The Select XPath Expression dialog shown in defining-composite-sensors.html#GUID-62561231-9B68-4668-B858-F35DB4D28395__BABDCIAF enables you to select an element for tracking.

To add a variable:

  1. Expand the tree and select the element to track (for this example, an order ID).
  2. Click OK when complete.
53.2.1.2 How to Add an Expression

The Expression Builder dialog shown in defining-composite-sensors.html#GUID-CE433BF2-304F-4C0A-9C98-72835206D82C__CIHJDACF enables you to create an expression for tracking.

For more information, see Building XPath Expressions in the Expression Builder in Oracle JDeveloper.

To add an expression:

  1. Build an XPath expression of an element to track.
  2. Click OK when complete.

Note:

For variables, Expression Builder inserts $in/variablename. If you are using payload arguments in your expression, you must manually update this syntax to $in.payload/variablename. For example:

concat($in.payload/element, '_', $in.payload/element2)

53.2.1.3 How to Add a Property

The Select Property dialog shown in defining-composite-sensors.html#GUID-6E734E00-B245-4D30-9E9B-56C2F642DF55__CIHFEIHF enables you to select a normalized message header property for tracking.

To add a property:

  1. Select a normalized message header property to track.
  2. Click OK when complete.

For more information about normalized messages, see Propagating Normalized Message Properties Through Message Headers.

53.2.2 What You May Need to Know About Duplicate Composite Sensor Names

Note the following details when using duplicate names for composite sensors.

  • If you create composite sensors with duplicate names, the entire contents of their definitions are compared. Duplicate names are permitted where one or more additional parameters are different (for example, either different configuration types or different expressions, filters, operation names, and so on). Something must be different in the definitions for duplicate names to be permitted.

  • If you have duplicate sensor definitions, only the last executed sensor value is persisted. Therefore, you can use this type of configuration for mutually exclusive paths (for example, a composite can be invoked through service 1 or service 2). Therefore, you can define the same sensor name on both the services. However, if you define the same names for service 1 and reference 1, only the sensor value from reference 1 (the last executed sensor) is stored.

  • You typically use multiple sensors with the same name to point to the same logical entity extracted from different sources (for example, Oracle Enterprise Manager Fusion Middleware Control displays the final sensor value). Therefore, it can be confusing if the same sensor name is used to extract an email value and a social security value from different sources.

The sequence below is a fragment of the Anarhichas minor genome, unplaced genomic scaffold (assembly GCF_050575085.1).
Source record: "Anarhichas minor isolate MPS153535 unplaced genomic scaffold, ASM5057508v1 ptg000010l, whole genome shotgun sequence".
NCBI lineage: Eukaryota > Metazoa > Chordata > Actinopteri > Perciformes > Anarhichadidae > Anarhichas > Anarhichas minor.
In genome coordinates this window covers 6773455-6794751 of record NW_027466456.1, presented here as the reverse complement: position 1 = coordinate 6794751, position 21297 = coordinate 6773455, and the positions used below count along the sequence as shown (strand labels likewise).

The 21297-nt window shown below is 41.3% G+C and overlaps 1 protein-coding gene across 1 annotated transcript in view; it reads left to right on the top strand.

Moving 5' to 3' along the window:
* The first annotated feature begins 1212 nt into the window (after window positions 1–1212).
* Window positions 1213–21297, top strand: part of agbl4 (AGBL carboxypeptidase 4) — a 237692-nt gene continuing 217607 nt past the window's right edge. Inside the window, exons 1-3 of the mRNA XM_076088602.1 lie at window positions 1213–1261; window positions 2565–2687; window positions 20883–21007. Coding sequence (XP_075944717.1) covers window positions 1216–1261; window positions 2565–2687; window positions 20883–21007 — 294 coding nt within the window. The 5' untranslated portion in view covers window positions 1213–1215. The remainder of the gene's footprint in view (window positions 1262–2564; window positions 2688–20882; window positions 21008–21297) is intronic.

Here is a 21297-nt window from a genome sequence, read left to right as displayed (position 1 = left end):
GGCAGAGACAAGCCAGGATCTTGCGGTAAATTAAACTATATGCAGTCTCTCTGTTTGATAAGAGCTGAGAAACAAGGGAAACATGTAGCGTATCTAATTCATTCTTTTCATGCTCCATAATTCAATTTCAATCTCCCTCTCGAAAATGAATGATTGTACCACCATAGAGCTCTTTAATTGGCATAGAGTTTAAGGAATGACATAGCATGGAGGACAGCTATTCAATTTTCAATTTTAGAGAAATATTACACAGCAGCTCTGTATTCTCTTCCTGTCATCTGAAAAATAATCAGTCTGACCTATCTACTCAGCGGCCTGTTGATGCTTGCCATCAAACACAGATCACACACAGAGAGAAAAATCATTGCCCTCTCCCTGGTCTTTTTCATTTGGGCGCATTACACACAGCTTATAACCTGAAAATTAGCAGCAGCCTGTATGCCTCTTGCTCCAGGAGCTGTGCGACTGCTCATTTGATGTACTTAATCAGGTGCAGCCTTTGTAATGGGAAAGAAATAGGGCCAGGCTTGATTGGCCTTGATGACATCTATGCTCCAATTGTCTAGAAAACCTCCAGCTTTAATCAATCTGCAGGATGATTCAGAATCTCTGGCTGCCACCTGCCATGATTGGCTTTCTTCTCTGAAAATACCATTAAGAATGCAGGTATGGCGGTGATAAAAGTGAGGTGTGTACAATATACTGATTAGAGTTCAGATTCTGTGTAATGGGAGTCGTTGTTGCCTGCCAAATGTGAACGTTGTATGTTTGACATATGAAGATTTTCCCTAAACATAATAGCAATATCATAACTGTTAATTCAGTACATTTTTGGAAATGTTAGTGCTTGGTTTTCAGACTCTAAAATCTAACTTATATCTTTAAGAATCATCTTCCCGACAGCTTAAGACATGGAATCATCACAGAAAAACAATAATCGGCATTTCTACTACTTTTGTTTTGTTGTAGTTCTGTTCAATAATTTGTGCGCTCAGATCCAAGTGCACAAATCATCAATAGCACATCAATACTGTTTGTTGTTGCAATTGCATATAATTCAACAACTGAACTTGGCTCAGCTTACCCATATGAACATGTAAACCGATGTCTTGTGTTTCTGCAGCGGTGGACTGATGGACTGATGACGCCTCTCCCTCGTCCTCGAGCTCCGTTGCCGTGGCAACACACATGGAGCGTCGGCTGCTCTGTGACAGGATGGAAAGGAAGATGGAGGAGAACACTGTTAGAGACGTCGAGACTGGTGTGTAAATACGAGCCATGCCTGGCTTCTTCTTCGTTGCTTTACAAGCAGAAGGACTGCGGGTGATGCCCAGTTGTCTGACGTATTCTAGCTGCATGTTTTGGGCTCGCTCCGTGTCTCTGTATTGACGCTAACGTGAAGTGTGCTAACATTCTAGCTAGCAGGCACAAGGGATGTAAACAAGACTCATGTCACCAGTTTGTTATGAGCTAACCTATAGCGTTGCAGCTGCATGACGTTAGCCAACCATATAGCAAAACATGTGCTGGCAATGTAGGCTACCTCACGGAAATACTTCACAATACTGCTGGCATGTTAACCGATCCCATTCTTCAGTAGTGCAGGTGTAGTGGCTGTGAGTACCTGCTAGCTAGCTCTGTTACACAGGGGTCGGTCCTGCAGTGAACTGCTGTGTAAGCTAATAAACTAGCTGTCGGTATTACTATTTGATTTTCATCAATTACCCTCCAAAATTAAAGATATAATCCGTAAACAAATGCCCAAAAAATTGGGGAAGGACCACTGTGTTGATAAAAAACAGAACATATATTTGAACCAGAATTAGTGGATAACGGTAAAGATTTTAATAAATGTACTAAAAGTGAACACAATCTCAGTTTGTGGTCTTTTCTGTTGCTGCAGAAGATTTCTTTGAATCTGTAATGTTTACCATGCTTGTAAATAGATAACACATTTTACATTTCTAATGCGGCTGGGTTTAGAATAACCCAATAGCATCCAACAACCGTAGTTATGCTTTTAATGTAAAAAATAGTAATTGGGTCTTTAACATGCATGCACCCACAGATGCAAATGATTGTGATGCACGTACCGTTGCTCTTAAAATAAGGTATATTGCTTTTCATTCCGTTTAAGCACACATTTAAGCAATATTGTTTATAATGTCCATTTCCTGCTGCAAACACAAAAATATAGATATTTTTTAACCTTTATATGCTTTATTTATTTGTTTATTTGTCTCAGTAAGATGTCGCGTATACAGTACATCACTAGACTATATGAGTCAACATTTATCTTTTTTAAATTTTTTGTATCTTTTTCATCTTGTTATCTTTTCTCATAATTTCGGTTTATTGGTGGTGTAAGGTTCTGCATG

• Sensor actions apply to all occurrences of the same sensor name. This situation means the sensor actions on the most recently defined sensor with the same name take precedence.

For the scenario shown in sensor.xml in the following example:

  • The first two sensors named Service1 are identical. In addition, the configuration type for both is serviceConfig (composite sensors defined on a service binding component). Therefore, the sensors become one entry (the second one is ignored).

  • The third sensor named Service1 has a different configuration type of eventConfig (a composite sensor defined on a business event). Therefore, this sensor is represented with a separate entry.

  • The two sensors named PurchaseOrder Id have different configuration types (eventConfig and serviceConfig). Therefore, they are represented with separate entries.

  • The two sensors named PurchaseOrder have the same configuration type (eventConfig), but different expressions. Therefore, they are represented with separate entries.

<sensors xmlns="http://xmlns.oracle.com/bpel/sensor">
   <sensor sensorName="Service1" kind="service" target="undefined" filter="">
      <serviceConfig service="OrderPublisher_ep"
 expression="$in.property.tracking.ecid" operation="execute"
 outputDataType="string" outputNamespace="http://www.w3.org/2001/XMLSchema"/>
   </sensor>
   <sensor sensorName="Service1" kind="service" target="undefined" filter="">
      <serviceConfig service="OrderPublisher_ep"
 expression="$in.property.tracking.ecid" operation="execute"
 outputDataType="string" outputNamespace="http://www.w3.org/2001/XMLSchema"/>
   </sensor>
   <sensor sensorName="Service1" kind="event" target="undefined" filter=""
 xmlns:po="http://www.mycompany.com/ns/order">
      <eventConfig component="EventMediator"
 expression="$in/po:PurchaseOrder/po:OrderID"
 event="{http://mycompany.com/events/orders}OrderReceivedEvent"
 outputDataType="string" outputNamespace="http://www.w3.org/2001/XMLSchema"/>
   <sensor sensorName="Event1" kind="event" target="undefined" filter="">
      <eventConfig component="EventMediator" actionType="Subscribe"
 expression="$in.property.tracking.ecid"
 event="{http://mycompany.com/events/orders}OrderReceivedEvent"
 outputDataType="string" outputNamespace="http://www.w3.org/2001/XMLSchema"/>
   </sensor>
   <sensor sensorName="PurchaseOrder Id" kind="event" target="undefined" filter=""
 xmlns:po="http://www.mycompany.com/ns/order">